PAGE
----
Macleod of Dare eBook

William Black
This eBook from the Gutenberg Project consists of approximately 619 pages of information about Macleod of Dare.

“——­ her, we have her now!” he said, between his teeth; and he called aloud:  “Hold the jib to weather there!  Off with the moorings, John Cameron! ——­ her, we have her now!—­and it is not yet that she has put a shame on Macleod of Dare!”



The sudden noise overhead and the hurried trampling of the men on deck were startling enough; but surely there was nothing to alarm her in the calm and serious face of this man who stood before her.  He did not advance to her.  He regarded her with a sad tenderness, as if he were looking at one far away.  When the beloved dead come back to us in the wonder-halls of sleep, there is no wild joy of meeting:  there is something strange.  And when they disappear again, there is no surprise:  only the dull aching returns to the heart.

“Gertrude,” said he, “you are as safe here as ever you were in your mother’s arms.  No one will harm you.”

“What is it?  What do you mean?” said she, quickly.

She was somewhat bewildered.  She had not expected to meet him thus suddenly face to face.  And then she became aware that the companion-way by which she had descended into the saloon had grown dark:  that was the meaning of the harsh noise.

“I want to go ashore, Keith,” said she hurriedly.  “Put me on shore.  I will speak to you there.”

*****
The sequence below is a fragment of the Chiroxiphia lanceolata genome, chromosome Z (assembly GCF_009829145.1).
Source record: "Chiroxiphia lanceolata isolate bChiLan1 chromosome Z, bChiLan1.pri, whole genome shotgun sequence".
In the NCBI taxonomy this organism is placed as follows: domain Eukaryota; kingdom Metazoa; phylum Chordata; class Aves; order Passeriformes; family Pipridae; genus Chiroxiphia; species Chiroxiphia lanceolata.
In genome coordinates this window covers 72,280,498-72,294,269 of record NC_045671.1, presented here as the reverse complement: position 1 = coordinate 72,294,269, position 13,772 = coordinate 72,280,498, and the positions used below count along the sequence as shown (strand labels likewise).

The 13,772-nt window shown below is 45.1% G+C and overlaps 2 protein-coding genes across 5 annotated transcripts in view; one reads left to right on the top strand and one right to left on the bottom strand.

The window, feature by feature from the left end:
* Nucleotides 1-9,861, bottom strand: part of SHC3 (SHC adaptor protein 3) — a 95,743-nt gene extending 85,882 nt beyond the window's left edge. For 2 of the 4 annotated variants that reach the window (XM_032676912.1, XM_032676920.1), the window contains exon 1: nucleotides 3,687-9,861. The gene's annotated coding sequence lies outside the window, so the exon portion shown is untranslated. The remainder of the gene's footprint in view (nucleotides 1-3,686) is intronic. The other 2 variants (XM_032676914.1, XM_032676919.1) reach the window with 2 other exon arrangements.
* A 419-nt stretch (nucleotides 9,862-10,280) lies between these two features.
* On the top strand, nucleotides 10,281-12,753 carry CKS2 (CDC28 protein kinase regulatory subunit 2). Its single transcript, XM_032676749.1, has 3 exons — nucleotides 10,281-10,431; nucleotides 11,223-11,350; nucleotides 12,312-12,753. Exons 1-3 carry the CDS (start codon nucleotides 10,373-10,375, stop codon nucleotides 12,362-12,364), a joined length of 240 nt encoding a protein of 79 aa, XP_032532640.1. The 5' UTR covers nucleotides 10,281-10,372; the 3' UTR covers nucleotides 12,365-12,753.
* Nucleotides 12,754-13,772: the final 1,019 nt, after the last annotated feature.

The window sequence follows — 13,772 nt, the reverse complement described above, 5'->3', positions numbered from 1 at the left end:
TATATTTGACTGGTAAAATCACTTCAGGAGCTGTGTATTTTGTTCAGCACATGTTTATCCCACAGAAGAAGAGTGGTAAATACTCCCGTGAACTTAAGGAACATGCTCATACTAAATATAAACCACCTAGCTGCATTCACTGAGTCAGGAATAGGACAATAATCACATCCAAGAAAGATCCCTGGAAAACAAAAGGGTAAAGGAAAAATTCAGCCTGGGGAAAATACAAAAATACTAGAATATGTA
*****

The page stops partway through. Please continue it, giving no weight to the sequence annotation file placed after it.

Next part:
“You cannot go ashore,” said he, calmly.

“I don’t know what you mean,” said she; and her heart began to beat hurriedly.  “I tell you I want to go ashore, Keith.  I will speak to you there.”

“You cannot go ashore, Gertrude,” he repeated.  “We have already left Erith. * * * Gerty, Gerty,” he continued, for she was struck dumb with a sudden terror, “don’t you understand now?  I have stolen you away from yourself.  There was but the one thing left:  the one way of saving you.  And you will forgive me, Gerty, when you understand it all—­”

She was gradually recovering from her terror.  She did understand it now.  And he was not ill at all.

“Oh, you coward! you coward! you coward!” she exclaimed, with a blaze of fury in her eyes.  “And I was to confer a kindness on you—­a last kindness!  But you dare not do this thing!  I tell you, you dare not do it!  I demand to be put on shore at once!  Do you hear me?”

She turned wildly round, as if to seek for some way of escape.  The door in the ladies’ cabin stood open; the clay-light was streaming down into that cheerful little place; there were some flowers on the dressing-table.  But the way by which she had descended was barred over and dark.

She faced him again, and her eyes were full of fierce indignation and anger; she drew herself up to her full height; she overwhelmed him with taunts, and reproaches, and scorn.  That was a splendid piece of acting, seeing that it had never been rehearsed.  He stood unmoved before all this theatrical rage.

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Macleod of Dare from Project Gutenberg. Public domain.
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